1. Team Roles and Responsibilities
Educator: Phillip Andrist, Faculty, Engineering
Context: In-class; Engineering 100 – Careers in Engineering
Keywords: teams, group activity, first-year experience
Student Activity Time: 50 minute class period
Students reflected on their group project experiences and applied a role-based, team framework to ensure future group activities would be successful.
Introducing the Reflection Activity
Group projects are a common experience in engineering courses, yet many students are unsure of their roles and responsibilities in the group. This often leads to delays in forward progress on the assigned task. In order to help students remain engaged in their group assignments and develop a functional team, an educator used team role assignments to structure group activities. The purpose of this activity was to prompt students to reflect their prior experience with teams and what they learned about teams as a result of the activity.
The team roles and responsibilities activity is central to the Careers in Engineering course at Green River. To ensure success, students maintain the same role for a particular unit and then rotate through the remaining team roles throughout the term. To introduce the activity, the educator explained how team roles support high quality outcomes in engineering projects and distributed the handout with the responsibilities for each team role. The team roles are:
- Manager: responsible for ensuring that the team achieves its goals on time.
- Recorder: responsible for documenting group activities.
- Reporter: responsible for disseminating group consensus.
- Reflector: responsible for development of the teams’ process skills.
- Explorer: responsible for expanding the team’s focus and providing technical assistance.
The educator then allowed students to select a group of five and gave the class 15 minutes to complete the activity. Each student selected their desired team role and shared with the group the most important responsibility of their role on the team. Each group then developed a prioritized list of the three most valuable responsibilities within their team and the reasons why they made those selections. The educator then facilitated a report-out session for each group to share their findings with the class. The educator then explained that the team roles and responsibilities would be used for the remaining activities in the class. At the end of the class session the educator gave students a 5-question survey about the activity using the course management tool.
The primary purpose of this activity was to support students’ appreciation of and value for a structured team environment. The survey allowed students to consider their prior understanding of teams and make sense of the team roles that they were introduced to in class. The activity also prepared students to be successful in the remaining course assignments, and other engineering team activities in the future.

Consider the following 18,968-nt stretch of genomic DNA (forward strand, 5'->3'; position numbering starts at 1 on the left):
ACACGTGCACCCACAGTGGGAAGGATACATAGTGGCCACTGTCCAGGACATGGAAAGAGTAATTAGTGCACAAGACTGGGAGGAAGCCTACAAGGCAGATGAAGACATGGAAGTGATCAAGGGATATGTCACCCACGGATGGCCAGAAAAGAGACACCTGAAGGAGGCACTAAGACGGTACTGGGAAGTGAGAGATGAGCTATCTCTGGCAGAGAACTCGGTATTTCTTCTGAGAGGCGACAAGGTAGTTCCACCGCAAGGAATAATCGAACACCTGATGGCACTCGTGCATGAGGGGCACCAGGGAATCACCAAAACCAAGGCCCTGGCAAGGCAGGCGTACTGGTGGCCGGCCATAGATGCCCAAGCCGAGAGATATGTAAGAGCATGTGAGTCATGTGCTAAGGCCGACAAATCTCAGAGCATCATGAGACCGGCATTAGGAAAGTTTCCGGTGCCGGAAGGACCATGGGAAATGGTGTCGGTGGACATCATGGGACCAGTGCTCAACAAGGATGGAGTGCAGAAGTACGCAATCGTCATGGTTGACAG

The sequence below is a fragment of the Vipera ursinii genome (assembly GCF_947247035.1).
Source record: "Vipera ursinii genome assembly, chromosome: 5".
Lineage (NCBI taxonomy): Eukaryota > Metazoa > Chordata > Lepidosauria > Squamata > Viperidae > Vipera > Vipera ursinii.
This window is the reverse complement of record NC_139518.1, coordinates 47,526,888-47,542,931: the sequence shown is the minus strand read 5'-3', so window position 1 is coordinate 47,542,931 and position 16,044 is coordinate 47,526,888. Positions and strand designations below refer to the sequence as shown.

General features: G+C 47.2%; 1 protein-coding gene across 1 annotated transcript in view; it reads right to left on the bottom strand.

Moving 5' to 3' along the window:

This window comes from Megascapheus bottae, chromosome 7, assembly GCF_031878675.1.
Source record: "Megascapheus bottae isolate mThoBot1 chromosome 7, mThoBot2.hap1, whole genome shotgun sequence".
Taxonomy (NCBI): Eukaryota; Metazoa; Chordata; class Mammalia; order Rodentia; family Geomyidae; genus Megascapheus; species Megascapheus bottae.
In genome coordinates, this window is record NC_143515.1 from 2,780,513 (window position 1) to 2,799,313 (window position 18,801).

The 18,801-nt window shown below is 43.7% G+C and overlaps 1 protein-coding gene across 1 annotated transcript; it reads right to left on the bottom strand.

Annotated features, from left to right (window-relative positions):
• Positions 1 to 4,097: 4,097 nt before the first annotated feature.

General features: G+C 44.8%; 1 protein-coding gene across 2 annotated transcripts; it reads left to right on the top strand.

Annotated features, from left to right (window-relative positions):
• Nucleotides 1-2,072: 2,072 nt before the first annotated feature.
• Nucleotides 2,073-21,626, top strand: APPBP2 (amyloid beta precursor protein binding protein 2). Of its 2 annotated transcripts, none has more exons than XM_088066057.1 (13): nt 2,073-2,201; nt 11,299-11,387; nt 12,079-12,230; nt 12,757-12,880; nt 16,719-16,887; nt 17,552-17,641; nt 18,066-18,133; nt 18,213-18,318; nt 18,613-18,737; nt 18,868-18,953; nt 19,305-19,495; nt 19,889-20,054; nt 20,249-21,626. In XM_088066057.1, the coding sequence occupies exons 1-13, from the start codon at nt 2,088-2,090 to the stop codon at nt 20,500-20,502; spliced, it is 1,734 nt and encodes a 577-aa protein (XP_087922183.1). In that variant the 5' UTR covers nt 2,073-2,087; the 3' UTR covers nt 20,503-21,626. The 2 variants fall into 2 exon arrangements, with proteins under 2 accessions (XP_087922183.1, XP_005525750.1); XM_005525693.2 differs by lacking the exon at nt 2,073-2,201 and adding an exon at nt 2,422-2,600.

Recreating the Reflection Activity
|1||Introduce team roles and responsibilities as a concept for ensuring team success.|
|2||Assign or allow students to select their groups and role assignments.|
|3||Give students the initial assignment of discussing the responsibilities of each member of the team and develop a prioritized list of the most valuable responsibilities to be performed in the team and why.|
|4||Facilitate a class report out of the most valuable responsibilities to be performed in the team and why.|
|5||Continue to require student teams to use the team roles and responsibilities throughout the term.|
|In the words of the Educator: Tips and Inspiration|
Assign groups and roles, or let students choose their own, but choose wisely. One way to do this activity is to have students mix through all of the team roles throughout the term. I think this approach is more like an actual engineering teamwork environment. When I do this, I often let students start in a role that they choose, that is more like their own comfort zone. This gives them a chance to talk about it with a little more comfort because they are with their friends and talk about it. They probably get a lot out of the activity, but what they don’t get is having to overcome challenges in teams. The alternative is to assign all roles and teams, because I find that students go for their comfort zone. When I assign them, they have to adjust, and figure out their role in a new team. Either option is a choice, but impacts how successful the activity is over time.
Help all students reflect on their roles. Reflector is one of the standard team roles, but each team member should use the opportunity to reflect on their own role, the team processes, and how they can improve in the next activity. A lot of times students will say, “We all did a great job and everything went well,” and that’s not always the case. The group reflector helps remind the team to reflect, but each team member needs to reflect individually and how they have achieved their role responsibilities.
What was the inspiration for the reflection activity? For this activity, students have a chance to think about a successful team in a way that they have not thought about it before. This activity inspired by the ABET 2000 criterion and getting students to understand what makes a successful team. We wanted to get students to look at group projects as team projects – that everyone has a responsibility in accomplishing the goal.